Wednesday, 29 April 2015
Silver and Gold...
The words of the LORD are pure words, even as the silver, which from the earth is tried, and purified seven times in the fire. Psalms 12:6.
I have always preferred silver to gold and all my friends are the same. Tolkien preferred silver too. This is seen throughout his legendarium, from the images wrought in the likeness of Telperion and cherished by the Númenóreans to the wealth of the Dwarves of Khazad-dûm being principally in mithril, sometimes called "true silver." Contrast the silver hair of the Sindarin royal house with the epithet "Golden," given to Ar-Pharazôn, the last King of Númenor, and to Smaug; or Galadriel's parting words with Gimli about his hands flowing with gold and his triumph over greed; and even her song lamenting the golden tree beyond the Sundering Seas. Gold, as opposed to silver, has many sinister characteristics. It is tyrannous in one sense and to be lamented in another as utterly bereft. But there is also the matter of the Ring, and the One Ring was made of gold. There are many descriptions of its likeness throughout The Lord of the Rings:
"It now appeared plain and smooth, without mark or device that he could see. The gold looked very fair and pure, and Frodo thought how rich and beautiful was its colour, how perfect was its roundness. It was an admirable thing and altogether precious." Book I, Chapter II.
Students of iconography will instantly recognise the significance of perfect roundness as a sign of holiness, hence the halo, the shape of Christ's head, &c. Of course, in Tolkien that is part of the perception (or deception) of the ring bearer. There is also Isildur's account of the Ring's burning as a glede, shrinking yet losing none of its shape or beauty, as told by Gandalf at the Council of Elrond, not to mention the fiery letters piercingly bright and yet remote as coming from the depths.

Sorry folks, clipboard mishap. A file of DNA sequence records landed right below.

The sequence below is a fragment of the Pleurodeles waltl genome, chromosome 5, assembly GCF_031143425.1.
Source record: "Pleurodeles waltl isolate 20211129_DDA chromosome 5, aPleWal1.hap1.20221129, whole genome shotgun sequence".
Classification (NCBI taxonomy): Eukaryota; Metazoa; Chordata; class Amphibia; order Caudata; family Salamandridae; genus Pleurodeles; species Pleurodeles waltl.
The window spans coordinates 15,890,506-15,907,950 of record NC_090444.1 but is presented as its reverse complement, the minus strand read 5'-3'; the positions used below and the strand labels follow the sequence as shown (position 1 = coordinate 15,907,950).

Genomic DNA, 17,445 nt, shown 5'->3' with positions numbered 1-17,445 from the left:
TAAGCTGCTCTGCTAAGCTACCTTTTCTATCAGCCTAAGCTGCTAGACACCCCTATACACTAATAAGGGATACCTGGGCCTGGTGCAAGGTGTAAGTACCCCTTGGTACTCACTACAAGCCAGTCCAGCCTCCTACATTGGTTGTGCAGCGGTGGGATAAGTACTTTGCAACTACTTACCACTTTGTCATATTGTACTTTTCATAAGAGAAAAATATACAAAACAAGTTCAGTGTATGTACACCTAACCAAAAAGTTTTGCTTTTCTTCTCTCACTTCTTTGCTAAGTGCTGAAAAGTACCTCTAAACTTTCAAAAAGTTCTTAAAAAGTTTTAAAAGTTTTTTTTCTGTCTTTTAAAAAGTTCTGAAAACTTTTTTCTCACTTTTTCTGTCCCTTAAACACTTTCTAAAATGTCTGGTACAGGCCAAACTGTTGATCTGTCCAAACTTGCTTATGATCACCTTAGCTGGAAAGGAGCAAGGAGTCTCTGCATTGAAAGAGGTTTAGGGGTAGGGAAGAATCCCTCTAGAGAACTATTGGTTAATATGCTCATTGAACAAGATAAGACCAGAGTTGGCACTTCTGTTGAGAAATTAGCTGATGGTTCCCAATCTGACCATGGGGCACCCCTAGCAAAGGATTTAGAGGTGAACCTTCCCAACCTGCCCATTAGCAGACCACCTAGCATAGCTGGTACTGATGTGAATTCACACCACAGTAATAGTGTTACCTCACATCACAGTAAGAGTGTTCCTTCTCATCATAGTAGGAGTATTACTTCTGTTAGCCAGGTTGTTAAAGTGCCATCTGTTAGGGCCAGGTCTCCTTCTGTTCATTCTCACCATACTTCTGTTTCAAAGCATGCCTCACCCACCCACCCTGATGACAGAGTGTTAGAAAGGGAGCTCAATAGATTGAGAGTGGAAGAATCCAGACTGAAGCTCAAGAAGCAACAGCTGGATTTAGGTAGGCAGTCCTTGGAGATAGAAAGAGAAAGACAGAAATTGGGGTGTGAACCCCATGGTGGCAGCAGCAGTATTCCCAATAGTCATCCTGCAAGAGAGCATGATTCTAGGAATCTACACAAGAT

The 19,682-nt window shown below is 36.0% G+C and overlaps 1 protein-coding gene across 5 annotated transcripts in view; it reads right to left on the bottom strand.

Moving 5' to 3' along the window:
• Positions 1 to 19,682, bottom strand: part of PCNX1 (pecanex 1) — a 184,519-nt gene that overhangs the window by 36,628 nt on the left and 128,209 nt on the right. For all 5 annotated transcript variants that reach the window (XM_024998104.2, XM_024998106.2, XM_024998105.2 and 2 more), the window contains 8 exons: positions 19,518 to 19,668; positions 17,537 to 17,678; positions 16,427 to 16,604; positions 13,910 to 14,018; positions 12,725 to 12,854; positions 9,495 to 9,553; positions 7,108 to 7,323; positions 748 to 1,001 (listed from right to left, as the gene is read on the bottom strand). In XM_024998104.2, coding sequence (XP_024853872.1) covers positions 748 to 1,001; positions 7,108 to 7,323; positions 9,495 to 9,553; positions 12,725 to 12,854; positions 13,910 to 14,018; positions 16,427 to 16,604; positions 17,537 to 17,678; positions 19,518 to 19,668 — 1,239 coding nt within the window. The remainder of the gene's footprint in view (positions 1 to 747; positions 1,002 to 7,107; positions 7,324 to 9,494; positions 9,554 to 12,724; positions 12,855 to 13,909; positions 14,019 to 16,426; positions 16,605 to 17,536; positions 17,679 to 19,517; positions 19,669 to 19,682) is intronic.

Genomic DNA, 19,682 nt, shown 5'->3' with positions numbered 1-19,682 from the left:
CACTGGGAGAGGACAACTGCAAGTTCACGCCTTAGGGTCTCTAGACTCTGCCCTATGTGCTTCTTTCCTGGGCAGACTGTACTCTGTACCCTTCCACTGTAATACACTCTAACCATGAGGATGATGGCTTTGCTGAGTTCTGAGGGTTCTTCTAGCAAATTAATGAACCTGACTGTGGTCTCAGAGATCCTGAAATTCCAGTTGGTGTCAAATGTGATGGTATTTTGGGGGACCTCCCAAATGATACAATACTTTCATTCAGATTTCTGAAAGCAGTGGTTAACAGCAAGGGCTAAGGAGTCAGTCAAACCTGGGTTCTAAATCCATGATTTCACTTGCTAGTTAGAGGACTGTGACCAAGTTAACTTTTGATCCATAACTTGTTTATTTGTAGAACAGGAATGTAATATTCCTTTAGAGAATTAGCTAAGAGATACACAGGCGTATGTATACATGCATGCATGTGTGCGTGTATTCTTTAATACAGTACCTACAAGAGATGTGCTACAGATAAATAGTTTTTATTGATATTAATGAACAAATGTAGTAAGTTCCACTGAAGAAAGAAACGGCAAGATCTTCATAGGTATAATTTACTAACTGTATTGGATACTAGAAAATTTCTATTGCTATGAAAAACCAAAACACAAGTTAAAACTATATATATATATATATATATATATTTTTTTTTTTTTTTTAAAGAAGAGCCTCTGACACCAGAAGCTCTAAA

In one of the richest, most profound treatises in The History of Middle-earth, "Myths Transformed," Tolkien explores the relationship between Morgoth and Sauron, between Screwtape and Wormwood so to speak, between the Earth and the Ring. In part vii Tolkien propounds the notion of "Morgoth's Ring" (from which volume ten derives its title), elaborating on what Gandalf said of Sauron and the One Ring in The Shadow of the Past. I don't like block quotes anymore than you do but all of this is relevant, so [emphasis my own]:
"Melkor 'incarnated' himself (as Morgoth) permanently. He did this so as to control the hroa, the 'flesh' or physical matter, of Arda. He attempted to identify himself with it. A vaster, and more perilous, procedure, though of similar sort to the operations of Sauron with the Rings. Thus, outside the Blessed Realm, all 'matter' was likely to have a 'Melkor ingredient,' and those who had bodies, nourished by the hroa of Arda, had as it were a tendency, small or great, towards Melkor: they were none of them wholly free of him in their incarnate form, and their bodies had an effect upon their spirits.